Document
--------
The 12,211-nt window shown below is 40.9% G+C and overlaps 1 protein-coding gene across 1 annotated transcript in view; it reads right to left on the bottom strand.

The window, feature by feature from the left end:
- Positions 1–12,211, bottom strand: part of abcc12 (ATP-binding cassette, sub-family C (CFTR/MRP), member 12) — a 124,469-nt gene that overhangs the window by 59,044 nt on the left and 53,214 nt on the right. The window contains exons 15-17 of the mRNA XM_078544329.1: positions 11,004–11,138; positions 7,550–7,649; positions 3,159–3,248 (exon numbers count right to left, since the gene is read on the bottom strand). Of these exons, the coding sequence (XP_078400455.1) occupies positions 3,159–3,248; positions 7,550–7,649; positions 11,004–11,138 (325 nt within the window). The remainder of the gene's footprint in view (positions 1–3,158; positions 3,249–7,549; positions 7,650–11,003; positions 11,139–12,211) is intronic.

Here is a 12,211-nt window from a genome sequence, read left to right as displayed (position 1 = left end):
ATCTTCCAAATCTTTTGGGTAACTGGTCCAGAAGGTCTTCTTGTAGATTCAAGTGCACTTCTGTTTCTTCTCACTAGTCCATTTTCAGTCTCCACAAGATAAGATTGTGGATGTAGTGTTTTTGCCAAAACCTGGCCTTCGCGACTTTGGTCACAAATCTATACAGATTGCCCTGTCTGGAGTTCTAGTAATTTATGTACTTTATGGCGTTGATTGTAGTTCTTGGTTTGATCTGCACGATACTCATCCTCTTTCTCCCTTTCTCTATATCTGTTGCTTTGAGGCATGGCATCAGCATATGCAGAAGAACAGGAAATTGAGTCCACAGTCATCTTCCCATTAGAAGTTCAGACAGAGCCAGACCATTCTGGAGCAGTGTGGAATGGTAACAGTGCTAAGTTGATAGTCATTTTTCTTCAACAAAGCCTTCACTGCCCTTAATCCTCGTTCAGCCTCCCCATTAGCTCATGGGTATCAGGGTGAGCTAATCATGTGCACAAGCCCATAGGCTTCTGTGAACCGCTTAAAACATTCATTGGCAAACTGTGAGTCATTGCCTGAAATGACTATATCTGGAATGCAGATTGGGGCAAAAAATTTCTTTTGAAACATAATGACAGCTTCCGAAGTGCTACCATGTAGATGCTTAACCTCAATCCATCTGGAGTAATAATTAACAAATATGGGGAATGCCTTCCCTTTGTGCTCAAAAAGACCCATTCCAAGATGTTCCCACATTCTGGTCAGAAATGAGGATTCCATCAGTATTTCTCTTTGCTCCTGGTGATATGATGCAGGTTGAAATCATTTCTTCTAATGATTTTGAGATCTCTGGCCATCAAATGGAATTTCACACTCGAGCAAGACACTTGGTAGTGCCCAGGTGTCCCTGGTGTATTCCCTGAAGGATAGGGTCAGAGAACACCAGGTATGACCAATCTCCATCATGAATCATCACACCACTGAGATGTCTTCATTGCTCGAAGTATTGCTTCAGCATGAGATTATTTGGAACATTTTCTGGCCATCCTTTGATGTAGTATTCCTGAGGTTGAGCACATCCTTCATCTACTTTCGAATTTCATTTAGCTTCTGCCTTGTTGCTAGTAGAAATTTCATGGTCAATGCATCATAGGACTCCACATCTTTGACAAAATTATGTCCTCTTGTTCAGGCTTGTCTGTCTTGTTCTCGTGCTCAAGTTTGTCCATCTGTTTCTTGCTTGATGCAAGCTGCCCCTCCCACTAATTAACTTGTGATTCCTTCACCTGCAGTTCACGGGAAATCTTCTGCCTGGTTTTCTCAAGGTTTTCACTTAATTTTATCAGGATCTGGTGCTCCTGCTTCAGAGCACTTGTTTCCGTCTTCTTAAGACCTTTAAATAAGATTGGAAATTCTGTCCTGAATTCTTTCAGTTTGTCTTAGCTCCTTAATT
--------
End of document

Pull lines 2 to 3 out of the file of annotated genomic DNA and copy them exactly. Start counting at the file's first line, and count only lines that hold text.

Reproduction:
The window, feature by feature from the left end:
- Positions 1–12,211, bottom strand: part of abcc12 (ATP-binding cassette, sub-family C (CFTR/MRP), member 12) — a 124,469-nt gene that overhangs the window by 59,044 nt on the left and 53,214 nt on the right. The window contains exons 15-17 of the mRNA XM_078544329.1: positions 11,004–11,138; positions 7,550–7,649; positions 3,159–3,248 (exon numbers count right to left, since the gene is read on the bottom strand). Of these exons, the coding sequence (XP_078400455.1) occupies positions 3,159–3,248; positions 7,550–7,649; positions 11,004–11,138 (325 nt within the window). The remainder of the gene's footprint in view (positions 1–3,158; positions 3,249–7,549; positions 7,650–11,003; positions 11,139–12,211) is intronic.